# [R] combinatorics again

Mon Mar 6 10:17:15 CET 2006

``` > library(gtools)
> combinations(5,3)
[,1] [,2] [,3]
[1,]    1    2    3
[2,]    1    2    4
[3,]    1    2    5
[4,]    1    3    4
[5,]    1    3    5
[6,]    1    4    5
[7,]    2    3    4
[8,]    2    3    5
[9,]    2    4    5
[10,]    3    4    5

Robin Hankin a écrit :

>Hi
>
>I want to enumerate all vectors of length "J", whose elements are
>integers in the range 1 to S, without regard to ordering.
>
>With J=S=3, the combinations are as follows:
>
>
>        [,1] [,2] [,3]
>  [1,]    1    1    1
>  [2,]    1    1    2
>  [3,]    1    1    3
>  [4,]    1    2    2
>  [5,]    1    2    3
>  [6,]    1    3    3
>  [7,]    2    2    2
>  [8,]    2    2    3
>  [9,]    2    3    3
>[10,]    3    3    3
>
>
>Note that (eg) c(1,2,1) is not on the list because we already have
>c(1,1,2) which would be equivalent [because the problem is to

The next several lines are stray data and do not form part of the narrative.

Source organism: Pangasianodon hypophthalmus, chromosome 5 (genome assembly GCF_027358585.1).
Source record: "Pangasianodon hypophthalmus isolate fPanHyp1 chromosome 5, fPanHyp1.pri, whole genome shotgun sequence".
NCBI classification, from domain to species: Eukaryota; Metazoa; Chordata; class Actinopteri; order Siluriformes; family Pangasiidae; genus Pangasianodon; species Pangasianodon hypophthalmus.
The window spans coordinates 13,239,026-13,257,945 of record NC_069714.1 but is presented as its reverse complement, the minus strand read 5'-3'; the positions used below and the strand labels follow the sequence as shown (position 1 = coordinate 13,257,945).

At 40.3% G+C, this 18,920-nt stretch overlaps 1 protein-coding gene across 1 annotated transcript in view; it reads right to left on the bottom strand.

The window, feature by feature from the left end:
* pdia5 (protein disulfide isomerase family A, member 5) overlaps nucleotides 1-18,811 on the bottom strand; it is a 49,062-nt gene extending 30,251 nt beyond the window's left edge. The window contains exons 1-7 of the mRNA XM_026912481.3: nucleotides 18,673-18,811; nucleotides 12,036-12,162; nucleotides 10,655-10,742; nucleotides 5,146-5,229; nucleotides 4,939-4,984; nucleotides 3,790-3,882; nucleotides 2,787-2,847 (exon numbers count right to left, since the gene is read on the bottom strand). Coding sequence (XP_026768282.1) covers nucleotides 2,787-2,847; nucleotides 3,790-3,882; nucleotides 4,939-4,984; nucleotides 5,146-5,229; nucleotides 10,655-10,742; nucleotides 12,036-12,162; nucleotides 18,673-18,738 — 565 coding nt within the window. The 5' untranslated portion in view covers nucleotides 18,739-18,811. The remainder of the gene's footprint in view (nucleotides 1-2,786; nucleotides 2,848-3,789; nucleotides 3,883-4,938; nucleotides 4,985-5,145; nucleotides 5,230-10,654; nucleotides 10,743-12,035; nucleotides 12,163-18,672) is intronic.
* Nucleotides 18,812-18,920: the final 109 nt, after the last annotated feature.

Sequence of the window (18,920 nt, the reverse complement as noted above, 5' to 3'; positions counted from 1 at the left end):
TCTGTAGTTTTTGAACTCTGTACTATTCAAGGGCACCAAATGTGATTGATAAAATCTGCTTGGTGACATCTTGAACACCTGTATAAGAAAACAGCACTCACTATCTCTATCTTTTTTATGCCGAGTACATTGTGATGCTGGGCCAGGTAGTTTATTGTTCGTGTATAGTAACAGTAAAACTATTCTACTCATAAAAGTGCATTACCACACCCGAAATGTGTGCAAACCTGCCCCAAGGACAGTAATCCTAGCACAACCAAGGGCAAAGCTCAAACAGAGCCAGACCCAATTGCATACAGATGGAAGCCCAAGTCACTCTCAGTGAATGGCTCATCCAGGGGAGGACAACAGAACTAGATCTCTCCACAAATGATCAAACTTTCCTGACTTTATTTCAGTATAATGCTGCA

>enumerate the cases without regard to ordering] and I do not want
>repeats.
>
>The best I can do is to create all S^J possibilities and weed out the
>repeats, using unique() ; code below.
>
>Why is this no good?  Well, even for the tiny case of J=S=10, this
>would require a matrix of 10^10 rows, and my little linux machine
>refuses to cooperate, complaining about allocating a vector of
>length 1410065408.  For these values of J and S, I happen to know
>that the are 6360 distinct combinations, which is eminently handleable.
>
>
>Anyone got any better ideas?
>
>
>
>
>
>
>allcomb <- function(J,S){
>
>   f <- function(...) {
>     1:S
>   }
>   out <- as.matrix(do.call("expand.grid", lapply(1:J, FUN = f)))
>   out <- t(apply(out,1,sort))
>   unique(out)
>}
>
>
>--
>Robin Hankin
>Uncertainty Analyst
>National Oceanography Centre, Southampton
>European Way, Southampton SO14 3ZH, UK
>  tel  023-8059-7743
>
>______________________________________________
>R-help at stat.math.ethz.ch mailing list
>https://stat.ethz.ch/mailman/listinfo/r-help